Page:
South Carolina’s Enthean label themselves progressive black metal and on their full length debut Priests Of Annihilation this proves to only be part of the story. At times its heavy on the progressive aspect and at others heavy on technical prowess. Be it death metal or otherwise the technical aspect of this debut is the most profound of all. It’s a busy album and over some 44 minutes the band hit on many influences, which can be overwhelming initially. With patience though, the album opens up on several fronts showcasing a band with a mountain of talent but not quite sure of a direction.
Much has been said of Emperor’s body of work as well as the symphonic touch that Dimmu Borgir added to the genre. They both cut a swath in their respective elements, one in black metal grandeur and the other built on that success and pushed it in a different direction. On the other side of the coin is technical death metal bands such as Neuraxis and the progressive approach of later era Atheist — combine this entire equation and the result is roughly the basis of Enthean’s sound.
On “Before You, I Am” symphonic black metal and progressive death metal coexist fluently. “Dysthnasia” immediately follows, relying solely on progressive — at times jazzy — songwriting. As the runtime ticks off there are a number of tracks that almost to the letter follow this same formula, back and forth between progressive noodling, symphonic sweeps, and technical interplay but never really lands on anything in particular. This exposes the unfortunate chink in the band’s identity crisis. No doubt these same tracks are enthralling initially as there is so much to explore but in the long run they prove to be a tough mountain to climb. This repetitiveness and meandering between genres loses attention spans rather quickly and subsequently falls flat.
On a positive note, “Ekpyrosis” is a beast of an entirely different color. Beginning with an onslaught of blast beats and inventive guitar work then shifting to a moody, melodic approach, this one easily takes the highlight spot. The band expertly pays homage to not only their black metal constituent but their progressive side as well but this time the combination is triumphant and feels grand in scope. This track shows the most clearly defined direction but also is the most indicative of their identity. All stops were pulled and the end result is nothing short of fantastic. Had they kept in this line of thought throughout, the album would be more cohesive and feel much less like a scatter shot approach.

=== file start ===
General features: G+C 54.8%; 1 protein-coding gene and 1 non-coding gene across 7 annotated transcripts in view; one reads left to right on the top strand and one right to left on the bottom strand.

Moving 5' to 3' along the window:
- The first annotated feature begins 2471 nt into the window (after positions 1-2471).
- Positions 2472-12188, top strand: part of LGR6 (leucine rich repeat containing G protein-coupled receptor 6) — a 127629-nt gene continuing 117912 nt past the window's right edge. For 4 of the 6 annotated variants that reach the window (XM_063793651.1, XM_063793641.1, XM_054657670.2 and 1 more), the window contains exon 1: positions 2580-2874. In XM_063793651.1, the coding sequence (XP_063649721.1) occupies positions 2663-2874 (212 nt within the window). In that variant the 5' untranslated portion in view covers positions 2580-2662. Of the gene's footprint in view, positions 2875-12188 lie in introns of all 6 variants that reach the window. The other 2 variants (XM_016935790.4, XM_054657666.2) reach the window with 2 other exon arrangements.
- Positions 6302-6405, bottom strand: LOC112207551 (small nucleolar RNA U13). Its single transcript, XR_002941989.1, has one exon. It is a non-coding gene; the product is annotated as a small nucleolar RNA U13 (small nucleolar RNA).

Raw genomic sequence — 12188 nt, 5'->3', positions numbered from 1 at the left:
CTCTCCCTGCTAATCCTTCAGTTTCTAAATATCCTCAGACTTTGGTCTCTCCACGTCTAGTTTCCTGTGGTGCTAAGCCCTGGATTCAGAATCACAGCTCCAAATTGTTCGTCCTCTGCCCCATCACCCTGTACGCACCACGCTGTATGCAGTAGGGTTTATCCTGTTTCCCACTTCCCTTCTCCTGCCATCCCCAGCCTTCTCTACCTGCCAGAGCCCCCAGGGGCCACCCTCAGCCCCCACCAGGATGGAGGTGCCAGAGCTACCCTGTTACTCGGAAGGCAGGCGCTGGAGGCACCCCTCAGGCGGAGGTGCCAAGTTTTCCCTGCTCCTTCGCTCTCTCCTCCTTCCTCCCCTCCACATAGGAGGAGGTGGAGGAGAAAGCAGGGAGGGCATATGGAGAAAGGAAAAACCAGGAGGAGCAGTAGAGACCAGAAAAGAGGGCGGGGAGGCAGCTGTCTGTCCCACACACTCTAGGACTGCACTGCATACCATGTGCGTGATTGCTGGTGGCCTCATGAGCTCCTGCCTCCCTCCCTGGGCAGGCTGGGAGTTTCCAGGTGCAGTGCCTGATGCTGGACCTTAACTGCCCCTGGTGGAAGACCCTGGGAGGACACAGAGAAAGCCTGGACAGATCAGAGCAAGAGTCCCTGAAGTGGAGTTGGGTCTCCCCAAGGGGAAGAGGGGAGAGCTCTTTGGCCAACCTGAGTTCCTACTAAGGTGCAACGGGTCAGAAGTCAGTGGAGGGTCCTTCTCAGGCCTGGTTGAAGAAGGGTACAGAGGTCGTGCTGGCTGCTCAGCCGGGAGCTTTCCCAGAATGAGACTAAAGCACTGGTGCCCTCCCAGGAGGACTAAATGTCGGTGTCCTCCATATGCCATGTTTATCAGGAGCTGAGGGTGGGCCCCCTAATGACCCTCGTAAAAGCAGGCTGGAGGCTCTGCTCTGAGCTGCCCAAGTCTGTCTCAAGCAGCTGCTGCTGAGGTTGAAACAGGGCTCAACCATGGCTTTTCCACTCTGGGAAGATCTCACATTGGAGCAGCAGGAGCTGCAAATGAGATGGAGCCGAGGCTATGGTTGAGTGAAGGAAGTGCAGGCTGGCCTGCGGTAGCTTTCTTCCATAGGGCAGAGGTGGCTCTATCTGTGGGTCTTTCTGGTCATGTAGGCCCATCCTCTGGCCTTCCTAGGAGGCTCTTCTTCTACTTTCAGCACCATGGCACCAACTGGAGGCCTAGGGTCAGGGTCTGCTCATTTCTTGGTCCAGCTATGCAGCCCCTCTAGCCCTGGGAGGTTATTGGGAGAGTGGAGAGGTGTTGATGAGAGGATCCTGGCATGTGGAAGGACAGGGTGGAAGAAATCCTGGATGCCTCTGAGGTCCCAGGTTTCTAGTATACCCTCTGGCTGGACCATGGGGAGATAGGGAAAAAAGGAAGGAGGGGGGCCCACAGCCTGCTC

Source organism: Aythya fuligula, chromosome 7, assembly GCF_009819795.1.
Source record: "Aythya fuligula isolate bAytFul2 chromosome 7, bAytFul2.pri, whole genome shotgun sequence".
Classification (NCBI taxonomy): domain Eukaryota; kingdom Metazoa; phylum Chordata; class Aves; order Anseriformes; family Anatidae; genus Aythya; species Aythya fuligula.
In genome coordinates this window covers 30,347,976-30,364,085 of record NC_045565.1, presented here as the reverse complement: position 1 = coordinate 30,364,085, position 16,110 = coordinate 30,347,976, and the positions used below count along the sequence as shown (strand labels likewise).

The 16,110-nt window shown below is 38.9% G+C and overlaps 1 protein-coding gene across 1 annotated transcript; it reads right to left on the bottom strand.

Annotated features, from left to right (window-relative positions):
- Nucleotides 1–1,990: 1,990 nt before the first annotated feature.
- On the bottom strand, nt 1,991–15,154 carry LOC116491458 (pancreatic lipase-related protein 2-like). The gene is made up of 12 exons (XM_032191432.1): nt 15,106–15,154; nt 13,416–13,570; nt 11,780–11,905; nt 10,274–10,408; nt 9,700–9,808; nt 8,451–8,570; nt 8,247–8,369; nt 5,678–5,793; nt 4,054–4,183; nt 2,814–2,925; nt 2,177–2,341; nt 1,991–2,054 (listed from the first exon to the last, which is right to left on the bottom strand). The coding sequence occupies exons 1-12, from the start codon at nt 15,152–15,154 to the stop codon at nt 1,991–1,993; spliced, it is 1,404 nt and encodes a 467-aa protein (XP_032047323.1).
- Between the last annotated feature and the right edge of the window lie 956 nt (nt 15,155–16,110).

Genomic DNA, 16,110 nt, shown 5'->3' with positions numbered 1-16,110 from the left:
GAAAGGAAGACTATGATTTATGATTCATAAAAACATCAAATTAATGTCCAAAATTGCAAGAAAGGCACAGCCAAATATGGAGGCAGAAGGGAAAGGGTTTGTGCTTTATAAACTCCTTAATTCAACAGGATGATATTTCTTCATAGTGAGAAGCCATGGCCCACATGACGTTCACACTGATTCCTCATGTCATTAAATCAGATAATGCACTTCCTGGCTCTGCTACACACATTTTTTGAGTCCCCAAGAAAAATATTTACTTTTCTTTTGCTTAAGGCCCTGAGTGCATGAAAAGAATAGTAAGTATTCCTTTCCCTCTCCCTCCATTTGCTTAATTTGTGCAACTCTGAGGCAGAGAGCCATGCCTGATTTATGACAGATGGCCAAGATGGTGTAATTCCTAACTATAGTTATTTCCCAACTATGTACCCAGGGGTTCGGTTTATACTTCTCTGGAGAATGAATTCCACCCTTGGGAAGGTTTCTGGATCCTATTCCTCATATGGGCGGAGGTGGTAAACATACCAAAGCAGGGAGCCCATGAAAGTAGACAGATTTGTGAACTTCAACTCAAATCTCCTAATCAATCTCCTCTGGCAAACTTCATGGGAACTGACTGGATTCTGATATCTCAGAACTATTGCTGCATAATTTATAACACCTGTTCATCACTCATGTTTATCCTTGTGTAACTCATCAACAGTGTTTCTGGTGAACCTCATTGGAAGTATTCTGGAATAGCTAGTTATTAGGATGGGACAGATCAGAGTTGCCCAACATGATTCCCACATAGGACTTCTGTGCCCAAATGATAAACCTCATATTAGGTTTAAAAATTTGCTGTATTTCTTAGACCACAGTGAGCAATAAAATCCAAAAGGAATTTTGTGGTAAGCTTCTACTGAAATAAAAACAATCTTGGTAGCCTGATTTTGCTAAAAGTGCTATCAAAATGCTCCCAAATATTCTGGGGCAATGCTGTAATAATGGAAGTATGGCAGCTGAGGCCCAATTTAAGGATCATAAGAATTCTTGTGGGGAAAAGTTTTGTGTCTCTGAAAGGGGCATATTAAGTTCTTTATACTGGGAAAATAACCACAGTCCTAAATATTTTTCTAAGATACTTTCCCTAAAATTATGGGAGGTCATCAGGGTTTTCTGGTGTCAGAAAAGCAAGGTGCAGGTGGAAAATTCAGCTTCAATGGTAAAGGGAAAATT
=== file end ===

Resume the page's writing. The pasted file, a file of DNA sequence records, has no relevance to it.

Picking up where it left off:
Without a shadow of doubt there are great moments to be found and when the band hit these moments they truly are devastating. Unfortunately the repetitive nature, as a whole, wears thin quickly. And for an album that requires repeat listens to truly grasp its concepts fatigue is definitely not a good thing. It’s catchy in parts and brutally technical in others (“Tones Of Desecration”). The production is clean as a whistle and at least offers good separation of each instrument throughout but its overcooked, to the point of losing any sort of brooding, dark atmosphere.
On Priests Of Annihilation, Enthean do their best to not only emulate but expand upon their symphonic and progressive black metal influences. While they sparingly succeed the band’s overall effort here is lacking a clear and concise direction or focus, as well as suffering from dogged repetitiveness. The band’s collective talent is undeniable and hopefully on their next effort they can combine that with the successful moments found here and return with a stronger more cohesive album.